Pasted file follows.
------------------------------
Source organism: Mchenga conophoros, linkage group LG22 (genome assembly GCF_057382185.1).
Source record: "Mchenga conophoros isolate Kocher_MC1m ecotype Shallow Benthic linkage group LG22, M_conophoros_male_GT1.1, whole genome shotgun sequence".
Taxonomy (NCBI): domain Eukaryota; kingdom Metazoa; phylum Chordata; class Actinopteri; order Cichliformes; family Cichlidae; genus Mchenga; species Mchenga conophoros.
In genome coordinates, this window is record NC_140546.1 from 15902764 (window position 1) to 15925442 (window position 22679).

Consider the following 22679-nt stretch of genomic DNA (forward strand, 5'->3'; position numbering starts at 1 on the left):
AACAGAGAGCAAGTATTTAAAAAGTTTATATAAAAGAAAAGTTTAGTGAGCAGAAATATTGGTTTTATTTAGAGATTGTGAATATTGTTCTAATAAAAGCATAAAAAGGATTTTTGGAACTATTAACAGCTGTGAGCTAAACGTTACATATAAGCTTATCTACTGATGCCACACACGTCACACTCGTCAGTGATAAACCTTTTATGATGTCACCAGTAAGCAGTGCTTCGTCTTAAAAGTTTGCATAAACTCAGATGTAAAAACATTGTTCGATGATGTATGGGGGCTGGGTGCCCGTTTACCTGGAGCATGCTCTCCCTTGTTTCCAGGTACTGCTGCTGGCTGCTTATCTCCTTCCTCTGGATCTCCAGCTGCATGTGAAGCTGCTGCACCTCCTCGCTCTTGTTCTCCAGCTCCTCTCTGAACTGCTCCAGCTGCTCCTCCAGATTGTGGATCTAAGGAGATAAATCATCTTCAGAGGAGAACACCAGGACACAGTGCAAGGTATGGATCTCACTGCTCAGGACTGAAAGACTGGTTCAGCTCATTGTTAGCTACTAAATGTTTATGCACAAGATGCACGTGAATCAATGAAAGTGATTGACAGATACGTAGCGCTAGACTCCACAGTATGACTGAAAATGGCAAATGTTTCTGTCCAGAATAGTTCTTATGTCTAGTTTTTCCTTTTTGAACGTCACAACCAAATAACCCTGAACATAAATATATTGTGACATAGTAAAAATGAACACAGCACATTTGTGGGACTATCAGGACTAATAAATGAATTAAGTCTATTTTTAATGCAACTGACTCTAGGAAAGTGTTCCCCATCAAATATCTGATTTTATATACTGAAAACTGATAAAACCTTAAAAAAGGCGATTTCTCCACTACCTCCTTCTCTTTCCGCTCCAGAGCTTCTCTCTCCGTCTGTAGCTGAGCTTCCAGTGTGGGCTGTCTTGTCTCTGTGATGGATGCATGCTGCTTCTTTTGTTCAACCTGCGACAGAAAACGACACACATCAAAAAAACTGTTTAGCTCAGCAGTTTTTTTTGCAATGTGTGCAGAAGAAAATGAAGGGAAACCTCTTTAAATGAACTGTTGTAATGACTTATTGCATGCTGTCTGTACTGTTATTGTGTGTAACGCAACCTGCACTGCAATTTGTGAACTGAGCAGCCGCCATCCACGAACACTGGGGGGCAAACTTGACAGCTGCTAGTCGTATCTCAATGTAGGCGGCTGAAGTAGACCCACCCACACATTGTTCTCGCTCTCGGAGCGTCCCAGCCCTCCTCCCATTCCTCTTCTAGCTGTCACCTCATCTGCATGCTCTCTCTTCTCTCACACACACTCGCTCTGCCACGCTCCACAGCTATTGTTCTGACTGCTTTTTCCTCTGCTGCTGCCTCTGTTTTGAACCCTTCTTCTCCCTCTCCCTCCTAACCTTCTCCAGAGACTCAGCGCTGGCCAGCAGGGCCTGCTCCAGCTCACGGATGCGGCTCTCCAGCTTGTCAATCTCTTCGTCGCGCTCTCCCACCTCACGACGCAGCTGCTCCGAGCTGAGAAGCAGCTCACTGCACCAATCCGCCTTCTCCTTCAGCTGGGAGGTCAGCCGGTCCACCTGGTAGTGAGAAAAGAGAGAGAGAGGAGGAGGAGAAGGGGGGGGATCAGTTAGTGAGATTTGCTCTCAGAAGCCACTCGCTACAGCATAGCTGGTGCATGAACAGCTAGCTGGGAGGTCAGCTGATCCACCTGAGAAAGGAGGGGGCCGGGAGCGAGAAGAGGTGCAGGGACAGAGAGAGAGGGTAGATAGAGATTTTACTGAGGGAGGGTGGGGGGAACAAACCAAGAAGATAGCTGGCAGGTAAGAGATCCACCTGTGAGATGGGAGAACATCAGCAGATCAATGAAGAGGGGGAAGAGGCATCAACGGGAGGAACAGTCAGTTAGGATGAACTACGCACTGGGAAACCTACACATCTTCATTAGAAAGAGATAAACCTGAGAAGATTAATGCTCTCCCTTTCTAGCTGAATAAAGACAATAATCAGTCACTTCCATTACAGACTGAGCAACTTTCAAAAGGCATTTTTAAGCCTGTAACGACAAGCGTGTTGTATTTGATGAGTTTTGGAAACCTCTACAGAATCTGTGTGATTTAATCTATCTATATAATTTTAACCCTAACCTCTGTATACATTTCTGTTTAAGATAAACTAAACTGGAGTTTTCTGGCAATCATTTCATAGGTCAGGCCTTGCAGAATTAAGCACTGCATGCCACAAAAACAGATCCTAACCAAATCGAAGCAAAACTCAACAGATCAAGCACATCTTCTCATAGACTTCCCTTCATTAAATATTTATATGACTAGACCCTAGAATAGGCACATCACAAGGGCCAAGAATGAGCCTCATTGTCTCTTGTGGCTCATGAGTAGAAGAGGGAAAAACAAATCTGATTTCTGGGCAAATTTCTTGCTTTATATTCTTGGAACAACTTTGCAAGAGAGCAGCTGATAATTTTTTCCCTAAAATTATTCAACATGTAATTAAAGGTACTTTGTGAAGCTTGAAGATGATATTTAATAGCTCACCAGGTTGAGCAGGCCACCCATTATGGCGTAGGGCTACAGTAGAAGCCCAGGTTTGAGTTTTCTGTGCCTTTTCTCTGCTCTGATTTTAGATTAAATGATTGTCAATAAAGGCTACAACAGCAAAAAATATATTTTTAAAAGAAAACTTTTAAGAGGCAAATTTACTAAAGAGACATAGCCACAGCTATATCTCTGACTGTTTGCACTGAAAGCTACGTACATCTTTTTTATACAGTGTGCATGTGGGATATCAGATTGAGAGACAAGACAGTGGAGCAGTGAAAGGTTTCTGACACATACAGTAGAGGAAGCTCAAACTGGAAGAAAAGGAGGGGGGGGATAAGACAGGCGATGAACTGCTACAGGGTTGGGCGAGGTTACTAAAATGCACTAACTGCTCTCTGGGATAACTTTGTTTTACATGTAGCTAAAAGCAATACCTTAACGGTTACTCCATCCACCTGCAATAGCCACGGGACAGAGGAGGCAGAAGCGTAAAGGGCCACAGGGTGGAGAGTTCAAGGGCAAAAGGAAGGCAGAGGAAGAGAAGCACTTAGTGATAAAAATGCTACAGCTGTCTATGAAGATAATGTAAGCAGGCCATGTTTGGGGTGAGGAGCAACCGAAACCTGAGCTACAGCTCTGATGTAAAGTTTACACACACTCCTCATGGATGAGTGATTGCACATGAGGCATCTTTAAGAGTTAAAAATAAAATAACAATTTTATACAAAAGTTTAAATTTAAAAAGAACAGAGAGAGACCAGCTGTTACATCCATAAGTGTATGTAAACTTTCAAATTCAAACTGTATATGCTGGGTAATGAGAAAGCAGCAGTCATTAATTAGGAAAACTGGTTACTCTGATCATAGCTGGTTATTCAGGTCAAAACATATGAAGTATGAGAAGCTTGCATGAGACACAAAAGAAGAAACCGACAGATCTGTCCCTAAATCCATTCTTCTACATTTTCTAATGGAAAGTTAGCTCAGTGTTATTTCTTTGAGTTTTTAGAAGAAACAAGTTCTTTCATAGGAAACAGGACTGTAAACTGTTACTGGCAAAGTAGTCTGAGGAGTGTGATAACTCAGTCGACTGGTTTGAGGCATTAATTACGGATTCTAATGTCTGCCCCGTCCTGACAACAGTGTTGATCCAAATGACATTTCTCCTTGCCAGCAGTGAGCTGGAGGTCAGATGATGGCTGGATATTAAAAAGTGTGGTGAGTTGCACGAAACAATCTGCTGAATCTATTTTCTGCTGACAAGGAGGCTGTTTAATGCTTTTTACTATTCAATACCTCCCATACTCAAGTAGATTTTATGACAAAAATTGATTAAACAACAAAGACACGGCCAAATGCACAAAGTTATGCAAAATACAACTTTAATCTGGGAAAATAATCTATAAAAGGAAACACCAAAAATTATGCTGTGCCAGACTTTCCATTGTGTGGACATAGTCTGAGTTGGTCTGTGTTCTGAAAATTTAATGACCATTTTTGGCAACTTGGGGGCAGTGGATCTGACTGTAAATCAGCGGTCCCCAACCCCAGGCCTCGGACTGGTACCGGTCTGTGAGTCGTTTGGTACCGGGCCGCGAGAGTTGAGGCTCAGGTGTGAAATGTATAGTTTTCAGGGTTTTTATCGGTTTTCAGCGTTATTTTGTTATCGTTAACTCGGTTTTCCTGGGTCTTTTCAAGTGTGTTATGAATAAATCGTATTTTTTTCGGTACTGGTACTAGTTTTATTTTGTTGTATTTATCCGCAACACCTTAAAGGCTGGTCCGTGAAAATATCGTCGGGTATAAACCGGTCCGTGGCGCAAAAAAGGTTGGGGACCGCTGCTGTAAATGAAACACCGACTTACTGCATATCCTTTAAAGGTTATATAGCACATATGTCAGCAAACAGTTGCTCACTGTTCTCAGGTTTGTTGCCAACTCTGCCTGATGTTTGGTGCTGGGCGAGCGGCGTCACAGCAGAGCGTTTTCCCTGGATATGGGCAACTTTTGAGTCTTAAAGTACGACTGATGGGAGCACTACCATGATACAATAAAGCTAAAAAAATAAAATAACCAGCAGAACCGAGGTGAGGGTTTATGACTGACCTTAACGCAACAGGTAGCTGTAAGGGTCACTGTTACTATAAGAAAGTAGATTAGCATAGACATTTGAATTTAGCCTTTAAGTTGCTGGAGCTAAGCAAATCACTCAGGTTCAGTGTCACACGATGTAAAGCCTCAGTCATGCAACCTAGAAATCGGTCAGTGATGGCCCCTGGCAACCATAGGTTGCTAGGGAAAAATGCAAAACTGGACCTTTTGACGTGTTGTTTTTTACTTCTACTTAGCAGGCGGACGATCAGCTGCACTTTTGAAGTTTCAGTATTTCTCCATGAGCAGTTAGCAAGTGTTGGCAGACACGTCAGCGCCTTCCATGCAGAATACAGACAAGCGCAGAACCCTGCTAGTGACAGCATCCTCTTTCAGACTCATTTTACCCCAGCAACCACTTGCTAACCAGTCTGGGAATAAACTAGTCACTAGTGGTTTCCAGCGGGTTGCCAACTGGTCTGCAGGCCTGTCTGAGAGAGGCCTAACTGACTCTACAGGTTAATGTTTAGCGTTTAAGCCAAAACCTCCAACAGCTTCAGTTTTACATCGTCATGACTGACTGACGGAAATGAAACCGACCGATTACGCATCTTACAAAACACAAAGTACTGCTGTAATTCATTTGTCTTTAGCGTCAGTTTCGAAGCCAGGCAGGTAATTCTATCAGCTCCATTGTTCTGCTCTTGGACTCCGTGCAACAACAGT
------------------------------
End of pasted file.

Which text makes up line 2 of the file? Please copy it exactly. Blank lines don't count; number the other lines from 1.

Source record: "Mchenga conophoros isolate Kocher_MC1m ecotype Shallow Benthic linkage group LG22, M_conophoros_male_GT1.1, whole genome shotgun sequence".